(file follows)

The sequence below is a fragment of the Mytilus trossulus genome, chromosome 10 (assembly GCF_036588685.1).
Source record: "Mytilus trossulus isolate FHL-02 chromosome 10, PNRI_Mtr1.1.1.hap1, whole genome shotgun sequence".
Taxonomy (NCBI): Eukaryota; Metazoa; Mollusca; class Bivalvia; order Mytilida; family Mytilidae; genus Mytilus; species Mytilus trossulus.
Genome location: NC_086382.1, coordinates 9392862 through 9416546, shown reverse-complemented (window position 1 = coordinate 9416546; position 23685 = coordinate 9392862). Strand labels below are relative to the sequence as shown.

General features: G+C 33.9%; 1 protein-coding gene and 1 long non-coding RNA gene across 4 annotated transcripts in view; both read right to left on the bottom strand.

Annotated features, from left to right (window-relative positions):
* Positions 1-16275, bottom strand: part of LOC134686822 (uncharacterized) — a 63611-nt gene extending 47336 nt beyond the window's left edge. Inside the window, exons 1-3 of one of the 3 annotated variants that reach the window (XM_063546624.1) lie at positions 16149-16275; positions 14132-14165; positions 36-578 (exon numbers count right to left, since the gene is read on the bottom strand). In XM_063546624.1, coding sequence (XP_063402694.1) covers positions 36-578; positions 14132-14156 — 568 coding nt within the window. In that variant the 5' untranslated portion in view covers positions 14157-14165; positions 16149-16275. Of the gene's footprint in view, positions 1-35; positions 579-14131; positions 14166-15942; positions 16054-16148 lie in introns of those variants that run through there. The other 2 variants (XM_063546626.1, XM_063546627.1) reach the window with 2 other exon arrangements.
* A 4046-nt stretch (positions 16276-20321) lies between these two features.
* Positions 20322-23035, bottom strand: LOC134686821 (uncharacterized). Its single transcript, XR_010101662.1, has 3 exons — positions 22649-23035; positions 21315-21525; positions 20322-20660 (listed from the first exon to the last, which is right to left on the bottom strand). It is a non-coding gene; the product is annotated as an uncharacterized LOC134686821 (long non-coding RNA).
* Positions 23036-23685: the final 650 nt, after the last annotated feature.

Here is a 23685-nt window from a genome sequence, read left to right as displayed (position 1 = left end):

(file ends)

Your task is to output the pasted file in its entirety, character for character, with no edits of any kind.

The sequence below is a fragment of the Mytilus trossulus genome, chromosome 10 (assembly GCF_036588685.1).
Source record: "Mytilus trossulus isolate FHL-02 chromosome 10, PNRI_Mtr1.1.1.hap1, whole genome shotgun sequence".
Taxonomy (NCBI): Eukaryota; Metazoa; Mollusca; class Bivalvia; order Mytilida; family Mytilidae; genus Mytilus; species Mytilus trossulus.
Genome location: NC_086382.1, coordinates 9392862 through 9416546, shown reverse-complemented (window position 1 = coordinate 9416546; position 23685 = coordinate 9392862). Strand labels below are relative to the sequence as shown.

General features: G+C 33.9%; 1 protein-coding gene and 1 long non-coding RNA gene across 4 annotated transcripts in view; both read right to left on the bottom strand.

Annotated features, from left to right (window-relative positions):
* Positions 1-16275, bottom strand: part of LOC134686822 (uncharacterized) — a 63611-nt gene extending 47336 nt beyond the window's left edge. Inside the window, exons 1-3 of one of the 3 annotated variants that reach the window (XM_063546624.1) lie at positions 16149-16275; positions 14132-14165; positions 36-578 (exon numbers count right to left, since the gene is read on the bottom strand). In XM_063546624.1, coding sequence (XP_063402694.1) covers positions 36-578; positions 14132-14156 — 568 coding nt within the window. In that variant the 5' untranslated portion in view covers positions 14157-14165; positions 16149-16275. Of the gene's footprint in view, positions 1-35; positions 579-14131; positions 14166-15942; positions 16054-16148 lie in introns of those variants that run through there. The other 2 variants (XM_063546626.1, XM_063546627.1) reach the window with 2 other exon arrangements.
* A 4046-nt stretch (positions 16276-20321) lies between these two features.
* Positions 20322-23035, bottom strand: LOC134686821 (uncharacterized). Its single transcript, XR_010101662.1, has 3 exons — positions 22649-23035; positions 21315-21525; positions 20322-20660 (listed from the first exon to the last, which is right to left on the bottom strand). It is a non-coding gene; the product is annotated as an uncharacterized LOC134686821 (long non-coding RNA).
* Positions 23036-23685: the final 650 nt, after the last annotated feature.

Here is a 23685-nt window from a genome sequence, read left to right as displayed (position 1 = left end):